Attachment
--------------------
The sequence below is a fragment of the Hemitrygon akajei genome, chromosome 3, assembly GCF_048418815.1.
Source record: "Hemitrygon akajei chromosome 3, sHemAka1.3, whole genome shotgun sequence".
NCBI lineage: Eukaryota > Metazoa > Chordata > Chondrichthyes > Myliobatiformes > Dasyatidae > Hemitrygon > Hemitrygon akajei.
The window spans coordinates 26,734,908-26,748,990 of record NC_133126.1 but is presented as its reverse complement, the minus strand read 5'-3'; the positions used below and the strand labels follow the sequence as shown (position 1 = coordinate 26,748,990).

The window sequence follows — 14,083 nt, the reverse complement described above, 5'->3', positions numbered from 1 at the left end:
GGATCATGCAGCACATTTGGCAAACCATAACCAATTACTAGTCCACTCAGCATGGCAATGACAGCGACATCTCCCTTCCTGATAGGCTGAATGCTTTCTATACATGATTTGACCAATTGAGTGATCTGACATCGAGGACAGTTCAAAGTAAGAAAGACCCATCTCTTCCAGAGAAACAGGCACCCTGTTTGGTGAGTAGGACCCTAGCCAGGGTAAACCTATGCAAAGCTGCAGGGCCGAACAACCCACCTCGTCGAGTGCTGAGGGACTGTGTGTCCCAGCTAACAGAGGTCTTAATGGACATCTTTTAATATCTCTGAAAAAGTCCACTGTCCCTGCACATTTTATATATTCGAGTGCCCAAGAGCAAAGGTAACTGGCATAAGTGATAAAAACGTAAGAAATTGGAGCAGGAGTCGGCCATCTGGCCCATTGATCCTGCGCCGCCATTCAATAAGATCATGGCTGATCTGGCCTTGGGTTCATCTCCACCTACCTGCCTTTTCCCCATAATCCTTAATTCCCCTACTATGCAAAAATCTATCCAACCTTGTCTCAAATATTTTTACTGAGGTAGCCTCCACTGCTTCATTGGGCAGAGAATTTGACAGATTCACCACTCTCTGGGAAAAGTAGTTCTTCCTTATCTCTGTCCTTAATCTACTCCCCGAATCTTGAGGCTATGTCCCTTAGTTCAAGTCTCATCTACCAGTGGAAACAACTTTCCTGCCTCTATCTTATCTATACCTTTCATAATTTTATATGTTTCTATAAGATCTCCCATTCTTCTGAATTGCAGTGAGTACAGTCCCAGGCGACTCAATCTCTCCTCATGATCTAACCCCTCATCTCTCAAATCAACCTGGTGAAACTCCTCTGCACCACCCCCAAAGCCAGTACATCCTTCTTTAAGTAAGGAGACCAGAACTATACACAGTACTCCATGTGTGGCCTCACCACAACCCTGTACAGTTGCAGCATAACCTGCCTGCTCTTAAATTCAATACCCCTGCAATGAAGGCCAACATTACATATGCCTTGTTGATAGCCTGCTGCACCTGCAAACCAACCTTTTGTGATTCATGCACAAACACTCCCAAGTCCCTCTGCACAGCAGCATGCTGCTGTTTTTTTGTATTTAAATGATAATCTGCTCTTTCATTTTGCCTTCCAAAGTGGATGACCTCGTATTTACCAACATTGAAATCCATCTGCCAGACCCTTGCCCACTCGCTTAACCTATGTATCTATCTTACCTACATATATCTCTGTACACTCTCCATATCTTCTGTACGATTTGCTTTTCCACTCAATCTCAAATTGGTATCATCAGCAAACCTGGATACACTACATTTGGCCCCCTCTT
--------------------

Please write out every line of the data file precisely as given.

The sequence below is a fragment of the Hemitrygon akajei genome, chromosome 3, assembly GCF_048418815.1.
Source record: "Hemitrygon akajei chromosome 3, sHemAka1.3, whole genome shotgun sequence".
NCBI lineage: Eukaryota > Metazoa > Chordata > Chondrichthyes > Myliobatiformes > Dasyatidae > Hemitrygon > Hemitrygon akajei.
The window spans coordinates 26,734,908-26,748,990 of record NC_133126.1 but is presented as its reverse complement, the minus strand read 5'-3'; the positions used below and the strand labels follow the sequence as shown (position 1 = coordinate 26,748,990).

The window sequence follows — 14,083 nt, the reverse complement described above, 5'->3', positions numbered from 1 at the left end:
GGATCATGCAGCACATTTGGCAAACCATAACCAATTACTAGTCCACTCAGCATGGCAATGACAGCGACATCTCCCTTCCTGATAGGCTGAATGCTTTCTATACATGATTTGACCAATTGAGTGATCTGACATCGAGGACAGTTCAAAGTAAGAAAGACCCATCTCTTCCAGAGAAACAGGCACCCTGTTTGGTGAGTAGGACCCTAGCCAGGGTAAACCTATGCAAAGCTGCAGGGCCGAACAACCCACCTCGTCGAGTGCTGAGGGACTGTGTGTCCCAGCTAACAGAGGTCTTAATGGACATCTTTTAATATCTCTGAAAAAGTCCACTGTCCCTGCACATTTTATATATTCGAGTGCCCAAGAGCAAAGGTAACTGGCATAAGTGATAAAAACGTAAGAAATTGGAGCAGGAGTCGGCCATCTGGCCCATTGATCCTGCGCCGCCATTCAATAAGATCATGGCTGATCTGGCCTTGGGTTCATCTCCACCTACCTGCCTTTTCCCCATAATCCTTAATTCCCCTACTATGCAAAAATCTATCCAACCTTGTCTCAAATATTTTTACTGAGGTAGCCTCCACTGCTTCATTGGGCAGAGAATTTGACAGATTCACCACTCTCTGGGAAAAGTAGTTCTTCCTTATCTCTGTCCTTAATCTACTCCCCGAATCTTGAGGCTATGTCCCTTAGTTCAAGTCTCATCTACCAGTGGAAACAACTTTCCTGCCTCTATCTTATCTATACCTTTCATAATTTTATATGTTTCTATAAGATCTCCCATTCTTCTGAATTGCAGTGAGTACAGTCCCAGGCGACTCAATCTCTCCTCATGATCTAACCCCTCATCTCTCAAATCAACCTGGTGAAACTCCTCTGCACCACCCCCAAAGCCAGTACATCCTTCTTTAAGTAAGGAGACCAGAACTATACACAGTACTCCATGTGTGGCCTCACCACAACCCTGTACAGTTGCAGCATAACCTGCCTGCTCTTAAATTCAATACCCCTGCAATGAAGGCCAACATTACATATGCCTTGTTGATAGCCTGCTGCACCTGCAAACCAACCTTTTGTGATTCATGCACAAACACTCCCAAGTCCCTCTGCACAGCAGCATGCTGCTGTTTTTTTGTATTTAAATGATAATCTGCTCTTTCATTTTGCCTTCCAAAGTGGATGACCTCGTATTTACCAACATTGAAATCCATCTGCCAGACCCTTGCCCACTCGCTTAACCTATGTATCTATCTTACCTACATATATCTCTGTACACTCTCCATATCTTCTGTACGATTTGCTTTTCCACTCAATCTCAAATTGGTATCATCAGCAAACCTGGATACACTACATTTGGCCCCCTCTT